So I’m not quite sure how to explain what happened. It really was just everything. I was an emotional mess and the safe, loving environment went far. Being surrounded by people (my peers and the staff) that understood, didn’t judge, and quickly became good friends was key. Despite the very serious undertones, we seemed to manage to make a good time of it. There was definitely a lot of laughing. Then of course was the physiological aspect. I was very surprised after taking an initial test to find that I had ridiculously high levels of some heavy metals and very low levels of several important nutrients.
Basically, my chemistry was off and could have been affecting me negatively for a very long time. The supplementation and chelative process made sense to me and I believed in it, so I threw myself into it. They embarrassingly nicknamed me “the warrior” at the Detox Shoppe because I guess I went a little turbo. I was just dedicated to getting as much out of the facility as possible. And I wanted so much for my cravings to let up. I religiously took my supplements, worked out, did the ionic footbaths, and spent as much time as I could in the sauna. Finally, I changed my eating habits. Before ATMC I would have argued that I was an extremely healthy eater, but after all the classes I learned that, unfortunately, my diet had me consuming a very unhealthy amount of preservatives, caffeine, aspartame, and genetically modified foods, which I believe was making it impossible for my body to achieve a natural chemical balance. All I know is that once I started actively getting toxins out of my system and eating and drinking as healthily as possible, I really did notice a considerable difference in how I felt, both mentally and physically.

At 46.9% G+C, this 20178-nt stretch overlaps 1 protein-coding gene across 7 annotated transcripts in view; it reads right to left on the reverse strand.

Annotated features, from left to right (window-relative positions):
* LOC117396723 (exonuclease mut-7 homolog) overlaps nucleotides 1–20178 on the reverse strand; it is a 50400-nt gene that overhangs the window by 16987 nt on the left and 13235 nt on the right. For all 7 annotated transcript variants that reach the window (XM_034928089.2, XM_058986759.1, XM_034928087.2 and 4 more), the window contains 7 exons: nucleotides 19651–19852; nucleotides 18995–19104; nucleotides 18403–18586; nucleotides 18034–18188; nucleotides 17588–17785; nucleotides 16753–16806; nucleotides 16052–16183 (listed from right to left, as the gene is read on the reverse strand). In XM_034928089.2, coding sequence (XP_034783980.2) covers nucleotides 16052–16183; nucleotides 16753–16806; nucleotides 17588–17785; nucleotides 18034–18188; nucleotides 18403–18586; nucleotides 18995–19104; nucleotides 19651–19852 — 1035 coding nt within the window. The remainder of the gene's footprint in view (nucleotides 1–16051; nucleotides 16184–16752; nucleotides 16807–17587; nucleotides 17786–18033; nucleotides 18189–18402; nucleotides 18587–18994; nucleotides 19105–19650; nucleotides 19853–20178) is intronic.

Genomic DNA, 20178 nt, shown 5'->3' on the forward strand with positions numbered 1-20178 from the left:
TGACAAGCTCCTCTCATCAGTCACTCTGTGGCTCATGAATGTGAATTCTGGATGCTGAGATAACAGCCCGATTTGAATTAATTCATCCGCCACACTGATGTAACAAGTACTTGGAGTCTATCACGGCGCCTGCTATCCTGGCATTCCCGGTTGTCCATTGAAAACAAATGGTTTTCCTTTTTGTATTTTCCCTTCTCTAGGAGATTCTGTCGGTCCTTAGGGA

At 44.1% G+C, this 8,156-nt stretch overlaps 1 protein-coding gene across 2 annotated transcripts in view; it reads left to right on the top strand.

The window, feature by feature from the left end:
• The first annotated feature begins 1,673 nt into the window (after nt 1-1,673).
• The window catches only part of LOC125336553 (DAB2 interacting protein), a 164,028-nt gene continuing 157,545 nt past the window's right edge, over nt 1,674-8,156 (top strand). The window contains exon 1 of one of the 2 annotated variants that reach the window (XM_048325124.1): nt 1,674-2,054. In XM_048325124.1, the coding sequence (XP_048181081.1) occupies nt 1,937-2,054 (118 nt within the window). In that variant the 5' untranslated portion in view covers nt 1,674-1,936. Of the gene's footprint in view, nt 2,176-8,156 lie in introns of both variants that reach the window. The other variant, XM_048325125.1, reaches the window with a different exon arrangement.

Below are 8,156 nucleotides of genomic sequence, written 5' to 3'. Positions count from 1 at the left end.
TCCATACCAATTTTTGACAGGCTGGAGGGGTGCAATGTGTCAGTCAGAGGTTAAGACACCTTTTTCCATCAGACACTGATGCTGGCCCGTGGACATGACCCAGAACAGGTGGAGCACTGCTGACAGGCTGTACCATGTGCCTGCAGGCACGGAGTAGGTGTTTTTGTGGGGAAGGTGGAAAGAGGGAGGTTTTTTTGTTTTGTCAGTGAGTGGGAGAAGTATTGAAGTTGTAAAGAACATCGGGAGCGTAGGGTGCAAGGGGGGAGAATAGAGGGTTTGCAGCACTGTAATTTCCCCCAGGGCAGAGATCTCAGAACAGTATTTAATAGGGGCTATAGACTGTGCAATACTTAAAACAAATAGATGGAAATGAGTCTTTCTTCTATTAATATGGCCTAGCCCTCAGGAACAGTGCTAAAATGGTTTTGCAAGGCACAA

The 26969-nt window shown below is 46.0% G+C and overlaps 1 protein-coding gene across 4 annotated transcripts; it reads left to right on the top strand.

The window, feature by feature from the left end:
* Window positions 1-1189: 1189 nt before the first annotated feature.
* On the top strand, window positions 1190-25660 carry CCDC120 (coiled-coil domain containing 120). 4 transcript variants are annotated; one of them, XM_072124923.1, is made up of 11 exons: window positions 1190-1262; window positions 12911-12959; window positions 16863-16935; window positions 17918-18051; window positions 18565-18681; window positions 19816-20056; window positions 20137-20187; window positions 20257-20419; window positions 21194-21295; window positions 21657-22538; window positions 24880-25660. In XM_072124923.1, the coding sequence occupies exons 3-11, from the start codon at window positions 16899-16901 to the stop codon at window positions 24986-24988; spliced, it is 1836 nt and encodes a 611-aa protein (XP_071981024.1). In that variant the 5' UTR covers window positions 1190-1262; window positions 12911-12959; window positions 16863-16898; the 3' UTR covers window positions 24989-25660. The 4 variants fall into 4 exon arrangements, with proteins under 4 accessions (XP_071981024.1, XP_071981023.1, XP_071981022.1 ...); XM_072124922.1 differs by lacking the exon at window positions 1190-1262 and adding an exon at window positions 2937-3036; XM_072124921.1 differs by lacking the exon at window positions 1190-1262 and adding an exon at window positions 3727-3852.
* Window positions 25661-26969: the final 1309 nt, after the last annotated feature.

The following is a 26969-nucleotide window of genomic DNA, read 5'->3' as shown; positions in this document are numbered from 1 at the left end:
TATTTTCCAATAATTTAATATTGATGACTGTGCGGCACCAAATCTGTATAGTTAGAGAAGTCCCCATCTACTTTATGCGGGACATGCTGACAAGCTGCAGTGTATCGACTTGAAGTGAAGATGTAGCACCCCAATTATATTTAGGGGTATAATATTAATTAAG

I’m over a month out of the program now, and it all still seems to be working. I feel really good. I mean, of course I would feel physically better now that I’m not ingesting all of that alcohol on a daily basis, but it’s something more. Most strikingly, my cravings are “different.” Before I craved ALL the time and they were just so intense. Now, when I have them, they’re completely manageable. I can reasonably accept that they’re there and that I’ll still have them for a while, perhaps forever, but I don’t NEED to feed them. Also, I’m not NEARLY as mind-obsessed about alcohol anymore. It’s not the number one thing on my mind ALL THE TIME. I go full periods without even thinking about it, which doesn’t sound like much unless you’re an alcoholic like I was. Then it’s seriously glorious to stop and realize you haven’t thought about alcohol at all in like 4, 5 hours or whatever. I have a smile on my face right now just thinking about it.
So right now life is good. I quickly decided I did not want to go back home after I graduated. If I actually did it this time, if I became free from addiction, all I wanted was a simple life and for me, well, I just couldn’t see that happening in Phoenix. I wanted a slower pace of life, and I feel safe here and it allows me to stay close to the ATMC community, which has become very important to me. I’m actually interning right now for ATMC. They have an After Care program that allows you to kind of wade back into normal life rather than jumping right back in.
So I’m working part-time, giving me time to keep actively working on my health and sobriety. I still sauna, take my supplements, go to a group a week, see a counselor, and hang out with everybody from the program. It all keeps me busy and makes me feel productive – like I’m moving forward. I became really close with the girl I shared a room with while I was a resident, and we got a great little place together. My dog’s back with me. For the first time since I can remember, I’m hopeful and excited about my future. Back when I started the program I said to somebody that I just wanted to feel strong again, and I do. What can I say – I can’t complain.